Amanda Farmer: Yep.

Jen Bishop: So, ways that you can I guess, look at making the problem you know, for them as small as possible is to make sure that you have professional trades on board.

Amanda Farmer: [responded in agreement]

Jen Bishop: People that aren’t going to be cowboys and make mess and annoy the neighbours.

Amanda Farmer: Yep.

Jen Bishop: Make sure that your trades know where they are allowed to park because there’s nothing like blocking someone’s garage to annoy the neighbours – it’ll give you a bad name.

Amanda Farmer: Yes, good tip.

Jen Bishop: You could have live in the building with this people so you really want to you know, not get on the wrong side of people.

Amanda Farmer: I found in my experience some people forget to tell their neighbours that they’re actually doing the renovations.

Amanda Farmer: Yes, this is – that was my last point that I’d just forgotten.

Amanda Farmer: Yes.

Jen Bishop: Yes, let your neighbours know. We put notes through every- it’s a really easy thing to doWe put notes in every letterbox. You don’t even have to go door to door you can just go to all your mail boxes and I think it’s all about managing expectations so you know, this is what we are doing, this is how long we expected to take. We don’t expect there to be any issues because we are using you know, professionals but if you have any problems, here’s my number give me a call, and I just think that makes a massive difference.

Amanda Farmer: Yes.

Jen Bishop: It just shows consideration and it manages expectations so people know, this is going to take this long and probably going to be noisy.

Amanda Farmer: And when people don’t know what’s happening they imagine things and they imagine the worst I think.

Jen Bishop: The worst case scenario.

Amanda Farmer: Yes.

Jen Bishop: Absolutely.

Amanda Farmer: Exactly and then there is a panic and the strata manager gets called and the lawyers get called in and –

Jen Bishop: Yes and it can all spiral into you know, something out of nothing.

Amanda Farmer: Yes, yes and it can be dealt with very easily so that’s important one to remember.

Jen Bishop: Yes. Yes.

Amanda Farmer: Okay, so Jen we’ve probably got some listeners who are thinking about starting a renovation or would like to, would like to improve their apartment. What actions can they take today, to get started with solving their interior design issues? What are some quick wins?

Jen Bishop: Well, there’s nothing better than a good declutter.

Amanda Farmer: Yes.

Jen Bishop: I think, to start the process. Since living in an apartment I have become you know, ruthless.   

Amanda Farmer: Yes.

Jen Bishop: I give things away, throw things out all the time.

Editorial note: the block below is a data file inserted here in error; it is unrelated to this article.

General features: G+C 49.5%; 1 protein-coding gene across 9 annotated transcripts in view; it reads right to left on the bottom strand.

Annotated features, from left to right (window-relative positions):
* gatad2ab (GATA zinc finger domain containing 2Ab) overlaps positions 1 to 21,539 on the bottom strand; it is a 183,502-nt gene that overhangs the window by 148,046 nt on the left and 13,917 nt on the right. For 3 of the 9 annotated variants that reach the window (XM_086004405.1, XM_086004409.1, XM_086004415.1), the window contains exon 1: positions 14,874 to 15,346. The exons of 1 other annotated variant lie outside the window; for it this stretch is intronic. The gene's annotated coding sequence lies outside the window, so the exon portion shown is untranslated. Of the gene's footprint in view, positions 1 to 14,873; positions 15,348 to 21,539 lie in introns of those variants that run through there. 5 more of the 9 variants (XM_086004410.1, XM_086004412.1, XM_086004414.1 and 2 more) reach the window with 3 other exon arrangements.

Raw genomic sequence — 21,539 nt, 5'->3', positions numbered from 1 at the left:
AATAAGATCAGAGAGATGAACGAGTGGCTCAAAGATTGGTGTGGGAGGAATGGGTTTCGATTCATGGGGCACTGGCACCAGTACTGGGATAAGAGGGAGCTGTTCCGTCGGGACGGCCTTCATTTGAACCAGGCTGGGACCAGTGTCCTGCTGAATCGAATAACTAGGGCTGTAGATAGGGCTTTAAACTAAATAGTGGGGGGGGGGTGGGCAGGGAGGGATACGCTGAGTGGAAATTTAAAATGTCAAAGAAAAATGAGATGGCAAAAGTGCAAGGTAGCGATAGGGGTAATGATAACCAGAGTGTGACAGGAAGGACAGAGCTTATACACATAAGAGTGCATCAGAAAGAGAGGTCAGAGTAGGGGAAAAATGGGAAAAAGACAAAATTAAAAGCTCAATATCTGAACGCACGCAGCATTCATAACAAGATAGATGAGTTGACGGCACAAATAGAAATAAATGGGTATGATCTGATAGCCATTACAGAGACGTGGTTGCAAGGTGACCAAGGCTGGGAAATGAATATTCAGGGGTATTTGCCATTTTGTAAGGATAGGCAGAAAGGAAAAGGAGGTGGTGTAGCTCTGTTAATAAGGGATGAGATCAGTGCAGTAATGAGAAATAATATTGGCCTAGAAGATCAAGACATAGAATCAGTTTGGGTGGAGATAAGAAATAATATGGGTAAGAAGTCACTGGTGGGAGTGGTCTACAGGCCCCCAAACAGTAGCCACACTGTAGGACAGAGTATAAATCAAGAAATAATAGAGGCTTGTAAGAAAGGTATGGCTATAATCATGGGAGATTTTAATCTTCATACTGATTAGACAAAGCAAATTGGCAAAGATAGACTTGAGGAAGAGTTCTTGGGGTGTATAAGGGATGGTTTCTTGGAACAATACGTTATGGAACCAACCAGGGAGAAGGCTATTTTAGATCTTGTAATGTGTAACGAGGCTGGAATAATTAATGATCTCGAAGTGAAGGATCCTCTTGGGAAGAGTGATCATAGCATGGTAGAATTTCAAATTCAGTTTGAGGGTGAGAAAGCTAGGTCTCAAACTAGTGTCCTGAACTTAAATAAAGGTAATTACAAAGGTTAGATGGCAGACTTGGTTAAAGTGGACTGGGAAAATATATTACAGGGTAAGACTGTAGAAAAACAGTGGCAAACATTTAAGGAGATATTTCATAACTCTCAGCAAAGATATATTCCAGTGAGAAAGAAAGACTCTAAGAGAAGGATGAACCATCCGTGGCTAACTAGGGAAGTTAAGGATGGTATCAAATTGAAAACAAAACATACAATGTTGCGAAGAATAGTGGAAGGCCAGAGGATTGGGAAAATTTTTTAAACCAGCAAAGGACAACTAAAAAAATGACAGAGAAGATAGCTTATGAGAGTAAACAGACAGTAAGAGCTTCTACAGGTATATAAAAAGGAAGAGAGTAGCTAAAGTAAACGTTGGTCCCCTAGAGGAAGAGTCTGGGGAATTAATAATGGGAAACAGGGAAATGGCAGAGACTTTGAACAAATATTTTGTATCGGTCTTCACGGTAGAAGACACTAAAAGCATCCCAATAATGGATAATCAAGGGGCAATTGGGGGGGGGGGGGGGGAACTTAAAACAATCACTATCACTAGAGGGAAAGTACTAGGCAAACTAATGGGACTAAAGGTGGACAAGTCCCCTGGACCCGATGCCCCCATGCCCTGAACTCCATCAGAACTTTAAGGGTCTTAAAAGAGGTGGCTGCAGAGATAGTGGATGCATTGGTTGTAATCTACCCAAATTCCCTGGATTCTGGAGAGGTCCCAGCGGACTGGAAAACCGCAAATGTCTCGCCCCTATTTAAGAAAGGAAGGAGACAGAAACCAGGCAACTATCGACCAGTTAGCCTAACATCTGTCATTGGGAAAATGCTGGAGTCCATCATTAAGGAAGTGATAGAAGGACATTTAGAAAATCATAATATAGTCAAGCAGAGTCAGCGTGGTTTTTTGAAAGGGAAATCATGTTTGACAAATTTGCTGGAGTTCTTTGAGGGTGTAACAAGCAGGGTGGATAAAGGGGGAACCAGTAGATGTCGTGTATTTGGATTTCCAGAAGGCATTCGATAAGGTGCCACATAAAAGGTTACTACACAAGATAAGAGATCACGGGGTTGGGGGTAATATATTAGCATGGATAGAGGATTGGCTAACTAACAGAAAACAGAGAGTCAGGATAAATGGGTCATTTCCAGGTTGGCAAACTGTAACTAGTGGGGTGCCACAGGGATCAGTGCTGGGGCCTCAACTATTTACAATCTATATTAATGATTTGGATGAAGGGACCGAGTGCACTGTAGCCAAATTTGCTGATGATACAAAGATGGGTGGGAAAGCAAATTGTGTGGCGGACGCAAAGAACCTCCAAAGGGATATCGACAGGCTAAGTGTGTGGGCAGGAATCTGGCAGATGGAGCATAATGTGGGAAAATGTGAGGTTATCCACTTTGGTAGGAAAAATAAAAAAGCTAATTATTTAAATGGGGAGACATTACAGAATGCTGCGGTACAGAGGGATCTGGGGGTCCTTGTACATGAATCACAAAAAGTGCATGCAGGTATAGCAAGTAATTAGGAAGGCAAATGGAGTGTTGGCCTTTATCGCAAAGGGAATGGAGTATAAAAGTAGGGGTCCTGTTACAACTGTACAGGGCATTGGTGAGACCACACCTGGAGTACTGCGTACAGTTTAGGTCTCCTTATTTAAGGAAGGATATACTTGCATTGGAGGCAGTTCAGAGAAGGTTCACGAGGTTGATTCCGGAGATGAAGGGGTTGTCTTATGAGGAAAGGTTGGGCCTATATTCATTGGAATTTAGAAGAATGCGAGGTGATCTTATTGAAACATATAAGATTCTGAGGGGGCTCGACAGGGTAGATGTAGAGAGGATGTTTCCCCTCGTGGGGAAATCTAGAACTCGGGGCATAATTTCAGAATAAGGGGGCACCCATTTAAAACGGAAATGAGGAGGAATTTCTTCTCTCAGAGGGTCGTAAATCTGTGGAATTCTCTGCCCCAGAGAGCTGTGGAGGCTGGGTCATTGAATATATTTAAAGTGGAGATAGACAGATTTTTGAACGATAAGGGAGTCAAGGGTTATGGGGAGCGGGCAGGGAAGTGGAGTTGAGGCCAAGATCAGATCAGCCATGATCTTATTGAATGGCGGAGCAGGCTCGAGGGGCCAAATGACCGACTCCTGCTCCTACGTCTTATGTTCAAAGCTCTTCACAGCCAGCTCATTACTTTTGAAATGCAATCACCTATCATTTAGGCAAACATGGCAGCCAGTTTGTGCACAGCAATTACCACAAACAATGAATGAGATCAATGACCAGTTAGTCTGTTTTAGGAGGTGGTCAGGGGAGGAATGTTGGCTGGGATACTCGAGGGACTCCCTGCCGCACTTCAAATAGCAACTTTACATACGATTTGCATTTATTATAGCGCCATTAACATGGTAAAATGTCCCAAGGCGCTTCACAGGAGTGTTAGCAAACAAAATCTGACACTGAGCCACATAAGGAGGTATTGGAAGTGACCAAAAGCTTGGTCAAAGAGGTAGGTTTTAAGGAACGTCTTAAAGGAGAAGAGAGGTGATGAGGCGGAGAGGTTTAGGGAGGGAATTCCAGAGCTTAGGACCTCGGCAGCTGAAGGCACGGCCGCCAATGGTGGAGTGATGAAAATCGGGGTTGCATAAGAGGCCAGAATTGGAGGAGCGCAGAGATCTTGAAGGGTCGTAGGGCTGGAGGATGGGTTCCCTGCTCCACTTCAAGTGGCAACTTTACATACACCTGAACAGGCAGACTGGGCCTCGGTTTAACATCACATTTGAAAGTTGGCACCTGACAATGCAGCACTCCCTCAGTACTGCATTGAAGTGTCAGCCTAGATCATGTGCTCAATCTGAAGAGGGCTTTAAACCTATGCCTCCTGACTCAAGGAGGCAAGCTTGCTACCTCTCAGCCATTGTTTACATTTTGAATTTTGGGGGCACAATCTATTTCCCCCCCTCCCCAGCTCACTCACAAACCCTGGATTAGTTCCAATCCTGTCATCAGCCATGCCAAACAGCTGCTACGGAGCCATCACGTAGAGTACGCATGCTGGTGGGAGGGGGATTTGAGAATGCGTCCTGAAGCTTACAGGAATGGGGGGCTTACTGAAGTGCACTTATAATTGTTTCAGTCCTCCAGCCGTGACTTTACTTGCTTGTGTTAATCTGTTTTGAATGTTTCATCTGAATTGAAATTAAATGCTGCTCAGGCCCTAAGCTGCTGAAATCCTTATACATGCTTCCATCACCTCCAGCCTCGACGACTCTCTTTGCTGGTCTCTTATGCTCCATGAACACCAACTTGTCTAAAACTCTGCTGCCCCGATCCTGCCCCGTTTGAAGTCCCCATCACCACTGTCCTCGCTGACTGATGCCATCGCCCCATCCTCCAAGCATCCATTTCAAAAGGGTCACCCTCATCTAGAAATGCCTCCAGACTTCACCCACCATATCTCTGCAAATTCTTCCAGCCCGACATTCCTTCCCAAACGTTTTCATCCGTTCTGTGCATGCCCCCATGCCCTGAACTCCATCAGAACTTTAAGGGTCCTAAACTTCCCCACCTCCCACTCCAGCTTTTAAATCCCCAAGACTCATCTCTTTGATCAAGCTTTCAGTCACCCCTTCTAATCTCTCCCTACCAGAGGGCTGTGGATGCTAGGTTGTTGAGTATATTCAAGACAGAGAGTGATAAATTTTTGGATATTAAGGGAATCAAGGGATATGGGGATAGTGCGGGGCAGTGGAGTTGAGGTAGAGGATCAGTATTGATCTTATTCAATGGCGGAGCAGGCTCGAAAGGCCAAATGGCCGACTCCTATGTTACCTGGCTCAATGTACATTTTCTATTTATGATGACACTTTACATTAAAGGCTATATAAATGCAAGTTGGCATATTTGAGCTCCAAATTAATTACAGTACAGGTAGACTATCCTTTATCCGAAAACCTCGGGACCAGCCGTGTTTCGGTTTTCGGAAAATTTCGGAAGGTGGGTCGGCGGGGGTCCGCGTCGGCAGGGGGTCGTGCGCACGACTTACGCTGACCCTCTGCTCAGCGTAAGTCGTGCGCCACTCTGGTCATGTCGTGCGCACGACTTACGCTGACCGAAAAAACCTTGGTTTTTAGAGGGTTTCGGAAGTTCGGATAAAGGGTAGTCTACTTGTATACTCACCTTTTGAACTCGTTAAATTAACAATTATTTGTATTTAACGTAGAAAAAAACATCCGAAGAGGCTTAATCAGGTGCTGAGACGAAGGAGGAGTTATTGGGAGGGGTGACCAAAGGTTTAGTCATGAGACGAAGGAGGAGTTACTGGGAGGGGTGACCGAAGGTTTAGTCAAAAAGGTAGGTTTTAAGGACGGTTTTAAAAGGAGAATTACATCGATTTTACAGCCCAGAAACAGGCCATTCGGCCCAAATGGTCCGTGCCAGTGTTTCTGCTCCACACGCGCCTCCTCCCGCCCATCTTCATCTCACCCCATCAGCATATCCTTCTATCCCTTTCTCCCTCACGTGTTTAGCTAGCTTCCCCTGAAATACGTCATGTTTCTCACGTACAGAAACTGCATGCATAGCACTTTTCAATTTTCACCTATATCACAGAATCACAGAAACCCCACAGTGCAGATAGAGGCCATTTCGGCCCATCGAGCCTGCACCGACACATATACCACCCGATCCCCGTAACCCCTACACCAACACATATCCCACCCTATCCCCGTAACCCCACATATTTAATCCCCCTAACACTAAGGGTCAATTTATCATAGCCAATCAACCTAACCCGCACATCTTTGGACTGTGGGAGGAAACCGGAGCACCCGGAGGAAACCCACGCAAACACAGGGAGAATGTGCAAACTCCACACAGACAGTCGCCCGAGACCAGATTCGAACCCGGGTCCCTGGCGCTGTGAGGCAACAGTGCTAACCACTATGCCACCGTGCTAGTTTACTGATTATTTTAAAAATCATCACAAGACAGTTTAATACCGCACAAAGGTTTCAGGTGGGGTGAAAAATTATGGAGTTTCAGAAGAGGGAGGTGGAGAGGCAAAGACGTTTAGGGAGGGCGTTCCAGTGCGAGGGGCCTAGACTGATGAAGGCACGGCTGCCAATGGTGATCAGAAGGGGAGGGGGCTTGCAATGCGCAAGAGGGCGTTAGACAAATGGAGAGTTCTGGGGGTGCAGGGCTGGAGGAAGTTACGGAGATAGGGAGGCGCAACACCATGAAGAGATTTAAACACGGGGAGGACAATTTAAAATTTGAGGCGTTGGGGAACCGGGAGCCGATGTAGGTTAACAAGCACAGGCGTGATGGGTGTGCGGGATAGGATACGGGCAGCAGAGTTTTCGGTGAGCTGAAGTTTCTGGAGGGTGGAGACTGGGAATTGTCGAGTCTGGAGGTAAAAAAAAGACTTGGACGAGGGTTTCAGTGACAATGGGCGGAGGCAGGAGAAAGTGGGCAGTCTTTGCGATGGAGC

Amanda Farmer: Yes.

Jen Bishop: Especially when you have a toddler and toys and things so you have to really think hard about what you want in your home and there was a famous quote from William Morris which is something along the lines of don’t have anything in your home that you don’t know to be useful or believe to be beautiful.

Amanda Farmer: Yes.

Jen Bishop: Which is just a really good starting point I think.

Amanda Farmer: Yes.

Jen Bishop: And yeah, you know, look at when your next hard rubbish clear out is and think about what you might be able to give away or what you don’t need.

Amanda Farmer: [responded in agreement]

Jen Bishop: I think the painting tip is a big one. I think it’s just probably the easiest way to create a blank canvas for the rest of your plans.

Amanda Farmer: Yes.

Jen Bishop: And something that’s consistent and will make your space look bigger and the third tip I would say is to invest in storage. And that could be perhaps putting some custom joinery into your apartment depending on how much storage you need or investing in pieces that have storage. For example, you can get these wonderful gas lift beds.

Amanda Farmer: Yes.

Jen Bishop: The amount of things you can put underneath your mattress!

Amanda Farmer: Yes. We bought one of those for my little 3 year old.

Jen Bishop: Yes, it’s amazing.

Amanda Farmer: A lifesaver.

Jen Bishop: That’s it so you can be really clever about your space like that. Buy pieces of furniture that incorporates storage and always think about storage and how you can keep things organised and tidy I guess.

Amanda Farmer: Yes, excellent. Thanks for those tips, Jen they are good ones. Alright, you’re on the show so you are getting asked the book question. Jen, what books have had the greatest impact on you and why?